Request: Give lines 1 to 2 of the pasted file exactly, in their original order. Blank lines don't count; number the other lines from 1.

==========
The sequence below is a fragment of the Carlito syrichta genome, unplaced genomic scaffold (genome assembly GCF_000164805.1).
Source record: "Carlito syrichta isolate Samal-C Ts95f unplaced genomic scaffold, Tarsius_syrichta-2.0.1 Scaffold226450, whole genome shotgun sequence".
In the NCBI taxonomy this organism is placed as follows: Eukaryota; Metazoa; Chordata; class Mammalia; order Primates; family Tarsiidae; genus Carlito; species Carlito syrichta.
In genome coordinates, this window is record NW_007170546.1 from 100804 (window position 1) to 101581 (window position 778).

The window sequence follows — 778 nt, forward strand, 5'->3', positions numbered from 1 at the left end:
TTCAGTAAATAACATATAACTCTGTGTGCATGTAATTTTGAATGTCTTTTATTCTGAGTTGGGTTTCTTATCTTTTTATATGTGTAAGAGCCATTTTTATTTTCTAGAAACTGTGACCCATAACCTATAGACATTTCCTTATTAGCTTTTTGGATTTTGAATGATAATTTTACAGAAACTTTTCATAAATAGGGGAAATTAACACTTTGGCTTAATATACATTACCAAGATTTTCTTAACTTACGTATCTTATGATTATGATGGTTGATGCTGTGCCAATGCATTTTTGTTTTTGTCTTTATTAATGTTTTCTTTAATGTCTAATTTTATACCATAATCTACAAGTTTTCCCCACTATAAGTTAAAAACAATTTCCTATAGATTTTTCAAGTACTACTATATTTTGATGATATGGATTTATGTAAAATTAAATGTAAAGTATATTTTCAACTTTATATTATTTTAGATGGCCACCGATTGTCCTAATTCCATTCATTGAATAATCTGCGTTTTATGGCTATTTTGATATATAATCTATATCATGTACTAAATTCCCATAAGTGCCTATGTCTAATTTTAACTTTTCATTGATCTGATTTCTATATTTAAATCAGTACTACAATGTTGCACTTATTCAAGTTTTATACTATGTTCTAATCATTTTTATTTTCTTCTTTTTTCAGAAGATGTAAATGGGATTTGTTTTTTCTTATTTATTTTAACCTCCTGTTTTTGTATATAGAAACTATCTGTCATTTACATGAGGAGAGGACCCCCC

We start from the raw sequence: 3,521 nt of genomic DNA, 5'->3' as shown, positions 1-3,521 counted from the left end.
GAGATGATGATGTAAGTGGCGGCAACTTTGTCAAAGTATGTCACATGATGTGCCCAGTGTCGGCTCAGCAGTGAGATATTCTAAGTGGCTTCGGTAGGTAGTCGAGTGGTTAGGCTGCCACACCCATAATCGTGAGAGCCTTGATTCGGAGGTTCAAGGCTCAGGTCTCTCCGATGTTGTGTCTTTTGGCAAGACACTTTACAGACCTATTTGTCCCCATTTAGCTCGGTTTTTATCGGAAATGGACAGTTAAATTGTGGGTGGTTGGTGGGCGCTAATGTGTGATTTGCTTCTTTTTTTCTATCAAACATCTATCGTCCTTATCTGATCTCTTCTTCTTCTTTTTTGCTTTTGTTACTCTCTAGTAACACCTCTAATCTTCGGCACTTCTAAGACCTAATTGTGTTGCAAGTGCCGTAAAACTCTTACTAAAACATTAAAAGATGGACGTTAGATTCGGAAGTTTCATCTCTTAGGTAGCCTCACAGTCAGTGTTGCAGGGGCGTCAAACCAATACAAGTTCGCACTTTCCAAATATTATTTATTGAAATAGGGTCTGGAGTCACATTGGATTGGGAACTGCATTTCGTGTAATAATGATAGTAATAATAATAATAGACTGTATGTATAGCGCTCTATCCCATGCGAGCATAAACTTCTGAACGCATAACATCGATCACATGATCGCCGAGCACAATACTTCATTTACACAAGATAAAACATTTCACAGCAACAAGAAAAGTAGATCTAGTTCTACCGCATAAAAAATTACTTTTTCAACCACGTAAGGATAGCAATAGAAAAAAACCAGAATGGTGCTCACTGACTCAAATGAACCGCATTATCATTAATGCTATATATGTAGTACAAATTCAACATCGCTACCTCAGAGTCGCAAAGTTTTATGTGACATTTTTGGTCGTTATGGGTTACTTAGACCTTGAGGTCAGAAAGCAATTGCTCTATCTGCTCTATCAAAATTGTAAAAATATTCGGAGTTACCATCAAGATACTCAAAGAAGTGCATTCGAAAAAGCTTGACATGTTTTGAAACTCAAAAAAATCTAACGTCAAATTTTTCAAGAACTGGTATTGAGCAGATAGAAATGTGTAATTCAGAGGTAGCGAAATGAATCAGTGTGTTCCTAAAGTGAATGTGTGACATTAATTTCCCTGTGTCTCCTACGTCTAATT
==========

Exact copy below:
The sequence below is a fragment of the Carlito syrichta genome, unplaced genomic scaffold (genome assembly GCF_000164805.1).
Source record: "Carlito syrichta isolate Samal-C Ts95f unplaced genomic scaffold, Tarsius_syrichta-2.0.1 Scaffold226450, whole genome shotgun sequence".